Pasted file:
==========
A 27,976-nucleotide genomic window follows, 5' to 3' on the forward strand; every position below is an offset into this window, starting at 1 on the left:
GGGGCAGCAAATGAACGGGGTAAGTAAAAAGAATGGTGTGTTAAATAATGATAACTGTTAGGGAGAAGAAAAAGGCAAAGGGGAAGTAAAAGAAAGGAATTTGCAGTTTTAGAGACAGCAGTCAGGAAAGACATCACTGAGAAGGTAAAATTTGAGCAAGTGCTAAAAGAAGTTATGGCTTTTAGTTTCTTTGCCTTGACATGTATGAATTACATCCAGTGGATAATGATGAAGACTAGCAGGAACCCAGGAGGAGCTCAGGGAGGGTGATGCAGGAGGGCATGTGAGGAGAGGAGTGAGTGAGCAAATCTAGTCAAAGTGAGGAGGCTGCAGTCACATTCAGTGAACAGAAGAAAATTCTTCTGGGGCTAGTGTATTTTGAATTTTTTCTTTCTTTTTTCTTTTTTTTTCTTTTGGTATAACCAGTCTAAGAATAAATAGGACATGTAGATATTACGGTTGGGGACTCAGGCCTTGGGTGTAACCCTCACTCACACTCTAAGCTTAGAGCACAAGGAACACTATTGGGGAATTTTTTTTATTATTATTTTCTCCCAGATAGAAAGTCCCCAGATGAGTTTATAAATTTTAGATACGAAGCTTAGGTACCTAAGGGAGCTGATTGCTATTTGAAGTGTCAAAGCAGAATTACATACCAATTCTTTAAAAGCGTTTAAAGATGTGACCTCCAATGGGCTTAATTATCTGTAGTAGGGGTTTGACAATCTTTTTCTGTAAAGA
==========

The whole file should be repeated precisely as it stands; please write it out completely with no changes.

A 27,976-nucleotide genomic window follows, 5' to 3' on the forward strand; every position below is an offset into this window, starting at 1 on the left:
GGGGCAGCAAATGAACGGGGTAAGTAAAAAGAATGGTGTGTTAAATAATGATAACTGTTAGGGAGAAGAAAAAGGCAAAGGGGAAGTAAAAGAAAGGAATTTGCAGTTTTAGAGACAGCAGTCAGGAAAGACATCACTGAGAAGGTAAAATTTGAGCAAGTGCTAAAAGAAGTTATGGCTTTTAGTTTCTTTGCCTTGACATGTATGAATTACATCCAGTGGATAATGATGAAGACTAGCAGGAACCCAGGAGGAGCTCAGGGAGGGTGATGCAGGAGGGCATGTGAGGAGAGGAGTGAGTGAGCAAATCTAGTCAAAGTGAGGAGGCTGCAGTCACATTCAGTGAACAGAAGAAAATTCTTCTGGGGCTAGTGTATTTTGAATTTTTTCTTTCTTTTTTCTTTTTTTTTCTTTTGGTATAACCAGTCTAAGAATAAATAGGACATGTAGATATTACGGTTGGGGACTCAGGCCTTGGGTGTAACCCTCACTCACACTCTAAGCTTAGAGCACAAGGAACACTATTGGGGAATTTTTTTTATTATTATTTTCTCCCAGATAGAAAGTCCCCAGATGAGTTTATAAATTTTAGATACGAAGCTTAGGTACCTAAGGGAGCTGATTGCTATTTGAAGTGTCAAAGCAGAATTACATACCAATTCTTTAAAAGCGTTTAAAGATGTGACCTCCAATGGGCTTAATTATCTGTAGTAGGGGTTTGACAATCTTTTTCTGTAAAGA